What is Margo's significance in the novel?
Margo is important in the novel because she functions as a woman who is fiercely loyal to Nick. As a result, she affirms his trustworthiness and creates sympathy for the character. Even when Nick struggles with anger and hatred towards most women, he acts lovingly towards Margo, and this functions as a kind of redemption for him. Because Margo is Nick's twin sister, she functions as a kind of surrogate self and indicates that he is capable of true intimacy and closeness with a woman. Margo's presence suggests that Amy is the problem, and the one who brings out the worst in Nick.
Is Amy's representation of the Cool Girl figure accurate?
Amy is a highly unreliable narrator who tells many lies. Even the events she reports accurately are filtered through her warped perspective. However, for all of her abnormal tendencies, Amy is still highly intelligent and perceptive. Amidst all her lies, Amy sometimes reveals truths. Her comments about social expectations around women, and the impossibly high standards they are expected to meet, carry significant truth. The crushing demands are in fact partly why Amy starts lying and pretending in the first place. Because her upbringing made her believe she needs to be perfect, Amy thinks the only way Nick will ever love her is if she embodies the role of the Cool Girl. The speech introduces an element of feminist critique into the novel, as scholar Emily Johansen writes when she explains, "Amy suggests that she would rather burn the world down than succumb to its gendered division of care—although she (and the novel) are hesitant to frame this preference in the language of feminism, despite the potential to read her anger through this lens" (45).
How are Amy and Nick both influenced by their childhoods?
Amy and Nick have relatively different childhood experiences, but both are shaped by them. Amy's parents give her many opportunities, but they also demand perfection from her. They are obsessive and controlling, leaving Amy feeling inadequate. As a result of her relationship with her parents, Amy demands an extreme amount from others. This fact gradually damages her relationship with Nick because she is never satisfied with him. Nick, on the other hand, grew up witnessing a very unhappy relationship between his parents, and was repelled by the anger and cruelty of his father. This makes him desperate to please people and create a good impression of himself. These are traits that work against him during the early investigation.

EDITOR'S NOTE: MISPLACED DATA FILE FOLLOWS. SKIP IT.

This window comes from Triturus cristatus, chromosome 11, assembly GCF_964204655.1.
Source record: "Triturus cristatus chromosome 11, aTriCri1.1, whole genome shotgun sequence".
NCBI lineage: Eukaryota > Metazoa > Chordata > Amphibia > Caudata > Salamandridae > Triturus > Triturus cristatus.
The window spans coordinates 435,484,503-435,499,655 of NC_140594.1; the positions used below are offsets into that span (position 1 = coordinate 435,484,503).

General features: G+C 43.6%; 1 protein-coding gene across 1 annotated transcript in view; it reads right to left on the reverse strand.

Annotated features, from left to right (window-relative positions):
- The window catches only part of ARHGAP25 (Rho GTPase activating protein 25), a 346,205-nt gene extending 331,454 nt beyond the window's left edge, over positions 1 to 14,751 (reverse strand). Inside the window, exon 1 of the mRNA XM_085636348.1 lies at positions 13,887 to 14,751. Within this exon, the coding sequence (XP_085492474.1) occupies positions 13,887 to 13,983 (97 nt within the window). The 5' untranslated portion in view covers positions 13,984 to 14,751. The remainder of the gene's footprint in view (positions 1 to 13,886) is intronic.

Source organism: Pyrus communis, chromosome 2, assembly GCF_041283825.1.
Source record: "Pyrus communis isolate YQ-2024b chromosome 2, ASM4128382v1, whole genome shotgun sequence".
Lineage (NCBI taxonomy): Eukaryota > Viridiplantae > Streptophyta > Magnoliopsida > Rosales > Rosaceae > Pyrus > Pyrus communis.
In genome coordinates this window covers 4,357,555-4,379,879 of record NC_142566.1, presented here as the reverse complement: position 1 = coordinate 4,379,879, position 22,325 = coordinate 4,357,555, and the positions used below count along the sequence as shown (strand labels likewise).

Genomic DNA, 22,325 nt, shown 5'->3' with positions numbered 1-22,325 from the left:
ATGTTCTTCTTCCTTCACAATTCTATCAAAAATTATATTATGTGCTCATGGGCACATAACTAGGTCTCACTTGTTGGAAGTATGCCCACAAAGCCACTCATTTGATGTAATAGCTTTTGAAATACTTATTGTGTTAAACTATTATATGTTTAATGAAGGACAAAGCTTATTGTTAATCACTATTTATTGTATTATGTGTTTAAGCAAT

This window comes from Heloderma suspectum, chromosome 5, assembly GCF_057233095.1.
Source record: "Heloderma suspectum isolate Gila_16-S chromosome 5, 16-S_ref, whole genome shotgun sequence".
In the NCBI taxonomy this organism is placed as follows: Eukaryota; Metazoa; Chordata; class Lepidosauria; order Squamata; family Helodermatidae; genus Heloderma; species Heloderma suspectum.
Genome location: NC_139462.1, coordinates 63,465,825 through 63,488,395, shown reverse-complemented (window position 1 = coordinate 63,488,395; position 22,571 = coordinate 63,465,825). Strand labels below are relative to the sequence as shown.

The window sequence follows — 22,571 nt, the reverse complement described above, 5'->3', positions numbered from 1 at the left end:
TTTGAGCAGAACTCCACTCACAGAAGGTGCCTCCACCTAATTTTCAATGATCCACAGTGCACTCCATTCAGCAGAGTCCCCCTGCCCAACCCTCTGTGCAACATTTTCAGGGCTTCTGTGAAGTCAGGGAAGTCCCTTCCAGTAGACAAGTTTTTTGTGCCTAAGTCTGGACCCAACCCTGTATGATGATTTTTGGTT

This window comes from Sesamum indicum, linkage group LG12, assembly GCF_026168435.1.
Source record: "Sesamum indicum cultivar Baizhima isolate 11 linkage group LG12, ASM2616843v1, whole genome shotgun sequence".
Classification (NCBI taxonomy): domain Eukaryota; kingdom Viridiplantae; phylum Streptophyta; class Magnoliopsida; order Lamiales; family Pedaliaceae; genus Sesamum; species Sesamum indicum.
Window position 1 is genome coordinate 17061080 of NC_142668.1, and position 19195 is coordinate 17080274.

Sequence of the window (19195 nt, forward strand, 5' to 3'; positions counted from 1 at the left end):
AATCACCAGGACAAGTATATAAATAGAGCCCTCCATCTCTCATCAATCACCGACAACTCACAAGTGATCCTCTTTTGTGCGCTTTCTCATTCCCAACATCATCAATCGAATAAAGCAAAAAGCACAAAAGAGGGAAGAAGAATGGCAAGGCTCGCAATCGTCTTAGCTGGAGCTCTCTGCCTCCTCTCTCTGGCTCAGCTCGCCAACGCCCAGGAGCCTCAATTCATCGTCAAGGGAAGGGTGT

What societal expectations and norms does Amy rely on in order to execute her plan?
Amy conducts her plan very carefully. She knows that as a beautiful woman from a wealthy family there will be media attention on her case. Amy relies on the expectation that women are most often murdered by their husbands and boyfriends in order to create immediate suspicion around Nick. She also knows Nick will be too genuine and trusting when he interacts with the media, creating a bad impression of himself. Amy's diary creates an image of a sweet and sympathetic woman who people will feel concerned about. The final expectation Amy relies on is that the news of her pregnancy will make her seem even more vulnerable, and create even more concern for her. As Rhiannon Cosslett explains, "By using society’s propensity to pigeonhole women as vulnerable victims... you could argue that [Amy] is taking back the power in her relationship. As a woman, she has been forced to embody a succession of tedious female stereotypes, but she twists this oppressive force in order to get her own way" (n.p).
Why does Nick stay with Amy at the end of the novel?
Nick's apparent reason for staying with Amy at the end of the novel is his love for his unborn son. He knows that if he behaves in a way Amy doesn't like, she will make sure he has no contact with the child and possibly even eventually turn the child against him. Nick is traumatized by his poor relationship with his own father and cannot bear to see his son grow up in a similar way. Nick may also feel afraid that without him there to provide a good example, Amy may warp their child into someone as evil as she is.